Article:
I was out dragging my tyres at 6am this morning and had to stop for 10 minutes as a local dog walker was chatting to me about the article. It certainly made my hard training session easier.


This weekend I was consumed by training …. And tyres.

Friday night I did my tyre drills at Stave Hill. Pulling Beast 1 and Beast 2 along was tough work; sprinting with two tyres attached, pulling me backwards was nearly causing me to grunt. I am ok at the short distance using explosive energy, but sprinting with two tyres attached over a long distance was hurting … a lot! Sprints were followed by drags, tricep dips, back raises, press ups and ice skaters. After 1 hour and 20 minutes I dragged the tyres home.

Saturday morning I pulled my trusty tyres 1.7 miles in 40 minutes with Steph of Bootcamp SE16. “Lisa, you are doing a 25 minutes mile” sent shivers through me. Usually, when running I’m doing between 7 and 8 minute miles. I did realise that I need to start pulling the tyres to work … I just need to find a suitable storage location, as I’m pretty sure facilities would ban me from the building if I pulled two tyres across their nice clean floor every day.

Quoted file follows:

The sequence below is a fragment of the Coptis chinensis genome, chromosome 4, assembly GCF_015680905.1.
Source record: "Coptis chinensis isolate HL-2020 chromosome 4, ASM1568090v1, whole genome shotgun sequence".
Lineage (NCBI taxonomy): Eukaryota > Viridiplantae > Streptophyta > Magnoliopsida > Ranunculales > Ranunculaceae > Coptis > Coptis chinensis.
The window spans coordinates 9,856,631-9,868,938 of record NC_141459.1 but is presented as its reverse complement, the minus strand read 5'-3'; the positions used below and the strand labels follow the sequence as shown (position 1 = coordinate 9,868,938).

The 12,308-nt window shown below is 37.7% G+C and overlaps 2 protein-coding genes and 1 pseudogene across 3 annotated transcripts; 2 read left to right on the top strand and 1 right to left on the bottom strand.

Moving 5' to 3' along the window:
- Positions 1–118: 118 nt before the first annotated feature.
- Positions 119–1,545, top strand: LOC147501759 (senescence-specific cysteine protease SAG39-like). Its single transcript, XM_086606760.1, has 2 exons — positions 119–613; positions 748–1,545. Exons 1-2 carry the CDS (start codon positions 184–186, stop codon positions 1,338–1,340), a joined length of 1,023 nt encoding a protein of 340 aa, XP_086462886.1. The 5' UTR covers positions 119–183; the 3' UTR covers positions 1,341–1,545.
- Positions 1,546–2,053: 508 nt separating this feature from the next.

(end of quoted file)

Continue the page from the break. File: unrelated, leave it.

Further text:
Saturday afternoon, I did kettle bells …

Sunday, I went to Oxford with the team for a visit to The Athletes Centre. They put us through our paces to see what we need to work on. Hip flexor, core strength and glutes are my priority. I managed to push 110kg through the use of a prowler, which I was pleased with. I also made an attempt to flip a tyre. It was no ordinary tyre, it was over 200kg. All the guys managed it … the females of the team did not, but we enjoyed trying!